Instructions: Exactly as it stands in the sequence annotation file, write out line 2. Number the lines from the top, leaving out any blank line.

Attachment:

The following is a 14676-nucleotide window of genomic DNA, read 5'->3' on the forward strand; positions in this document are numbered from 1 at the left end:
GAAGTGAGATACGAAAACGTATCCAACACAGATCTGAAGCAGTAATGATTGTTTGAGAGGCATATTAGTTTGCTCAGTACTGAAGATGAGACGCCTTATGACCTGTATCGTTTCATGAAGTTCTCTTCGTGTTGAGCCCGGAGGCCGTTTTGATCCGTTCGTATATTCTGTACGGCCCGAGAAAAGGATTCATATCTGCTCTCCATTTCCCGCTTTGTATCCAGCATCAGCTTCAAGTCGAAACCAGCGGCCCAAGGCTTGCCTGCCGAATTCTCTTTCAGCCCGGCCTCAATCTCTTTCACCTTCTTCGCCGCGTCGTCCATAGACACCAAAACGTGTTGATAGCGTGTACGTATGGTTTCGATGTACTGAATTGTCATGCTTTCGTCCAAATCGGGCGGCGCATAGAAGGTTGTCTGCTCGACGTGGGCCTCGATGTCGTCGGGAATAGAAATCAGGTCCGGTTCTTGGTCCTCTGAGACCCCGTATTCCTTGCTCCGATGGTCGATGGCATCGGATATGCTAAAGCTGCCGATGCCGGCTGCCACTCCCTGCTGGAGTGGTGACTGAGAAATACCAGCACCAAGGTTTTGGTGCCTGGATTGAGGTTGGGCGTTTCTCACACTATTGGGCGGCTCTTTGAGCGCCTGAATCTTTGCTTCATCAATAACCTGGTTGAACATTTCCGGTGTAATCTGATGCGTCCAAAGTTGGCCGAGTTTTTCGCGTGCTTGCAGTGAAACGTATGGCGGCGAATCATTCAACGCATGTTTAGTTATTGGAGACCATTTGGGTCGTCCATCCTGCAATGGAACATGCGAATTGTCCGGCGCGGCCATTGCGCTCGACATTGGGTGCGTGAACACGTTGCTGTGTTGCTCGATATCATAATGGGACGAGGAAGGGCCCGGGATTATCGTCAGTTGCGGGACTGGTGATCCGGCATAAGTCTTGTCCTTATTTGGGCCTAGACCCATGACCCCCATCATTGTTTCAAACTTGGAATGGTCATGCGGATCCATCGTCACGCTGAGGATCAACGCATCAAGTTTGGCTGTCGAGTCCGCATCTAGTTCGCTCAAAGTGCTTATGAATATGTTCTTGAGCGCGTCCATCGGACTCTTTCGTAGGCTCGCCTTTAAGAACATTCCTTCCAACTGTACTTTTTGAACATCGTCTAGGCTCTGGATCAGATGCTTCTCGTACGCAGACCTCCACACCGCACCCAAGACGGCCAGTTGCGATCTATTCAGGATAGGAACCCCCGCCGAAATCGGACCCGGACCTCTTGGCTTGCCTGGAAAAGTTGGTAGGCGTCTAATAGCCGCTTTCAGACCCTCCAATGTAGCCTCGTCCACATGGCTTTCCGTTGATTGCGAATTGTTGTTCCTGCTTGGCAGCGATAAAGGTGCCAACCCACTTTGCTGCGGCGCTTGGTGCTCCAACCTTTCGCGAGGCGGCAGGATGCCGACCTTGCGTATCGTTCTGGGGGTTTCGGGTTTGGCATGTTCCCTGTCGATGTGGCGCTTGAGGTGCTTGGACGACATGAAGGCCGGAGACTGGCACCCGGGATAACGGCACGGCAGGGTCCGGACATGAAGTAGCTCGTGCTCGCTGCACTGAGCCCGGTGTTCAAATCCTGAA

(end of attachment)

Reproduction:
GAAGTGAGATACGAAAACGTATCCAACACAGATCTGAAGCAGTAATGATTGTTTGAGAGGCATATTAGTTTGCTCAGTACTGAAGATGAGACGCCTTATGACCTGTATCGTTTCATGAAGTTCTCTTCGTGTTGAGCCCGGAGGCCGTTTTGATCCGTTCGTATATTCTGTACGGCCCGAGAAAAGGATTCATATCTGCTCTCCATTTCCCGCTTTGTATCCAGCATCAGCTTCAAGTCGAAACCAGCGGCCCAAGGCTTGCCTGCCGAATTCTCTTTCAGCCCGGCCTCAATCTCTTTCACCTTCTTCGCCGCGTCGTCCATAGACACCAAAACGTGTTGATAGCGTGTACGTATGGTTTCGATGTACTGAATTGTCATGCTTTCGTCCAAATCGGGCGGCGCATAGAAGGTTGTCTGCTCGACGTGGGCCTCGATGTCGTCGGGAATAGAAATCAGGTCCGGTTCTTGGTCCTCTGAGACCCCGTATTCCTTGCTCCGATGGTCGATGGCATCGGATATGCTAAAGCTGCCGATGCCGGCTGCCACTCCCTGCTGGAGTGGTGACTGAGAAATACCAGCACCAAGGTTTTGGTGCCTGGATTGAGGTTGGGCGTTTCTCACACTATTGGGCGGCTCTTTGAGCGCCTGAATCTTTGCTTCATCAATAACCTGGTTGAACATTTCCGGTGTAATCTGATGCGTCCAAAGTTGGCCGAGTTTTTCGCGTGCTTGCAGTGAAACGTATGGCGGCGAATCATTCAACGCATGTTTAGTTATTGGAGACCATTTGGGTCGTCCATCCTGCAATGGAACATGCGAATTGTCCGGCGCGGCCATTGCGCTCGACATTGGGTGCGTGAACACGTTGCTGTGTTGCTCGATATCATAATGGGACGAGGAAGGGCCCGGGATTATCGTCAGTTGCGGGACTGGTGATCCGGCATAAGTCTTGTCCTTATTTGGGCCTAGACCCATGACCCCCATCATTGTTTCAAACTTGGAATGGTCATGCGGATCCATCGTCACGCTGAGGATCAACGCATCAAGTTTGGCTGTCGAGTCCGCATCTAGTTCGCTCAAAGTGCTTATGAATATGTTCTTGAGCGCGTCCATCGGACTCTTTCGTAGGCTCGCCTTTAAGAACATTCCTTCCAACTGTACTTTTTGAACATCGTCTAGGCTCTGGATCAGATGCTTCTCGTACGCAGACCTCCACACCGCACCCAAGACGGCCAGTTGCGATCTATTCAGGATAGGAACCCCCGCCGAAATCGGACCCGGACCTCTTGGCTTGCCTGGAAAAGTTGGTAGGCGTCTAATAGCCGCTTTCAGACCCTCCAATGTAGCCTCGTCCACATGGCTTTCCGTTGATTGCGAATTGTTGTTCCTGCTTGGCAGCGATAAAGGTGCCAACCCACTTTGCTGCGGCGCTTGGTGCTCCAACCTTTCGCGAGGCGGCAGGATGCCGACCTTGCGTATCGTTCTGGGGGTTTCGGGTTTGGCATGTTCCCTGTCGATGTGGCGCTTGAGGTGCTTGGACGACATGAAGGCCGGAGACTGGCACCCGGGATAACGGCACGGCAGGGTCCGGACATGAAGTAGCTCGTGCTCGCTGCACTGAGCCCGGTGTTCAAATCCTGAA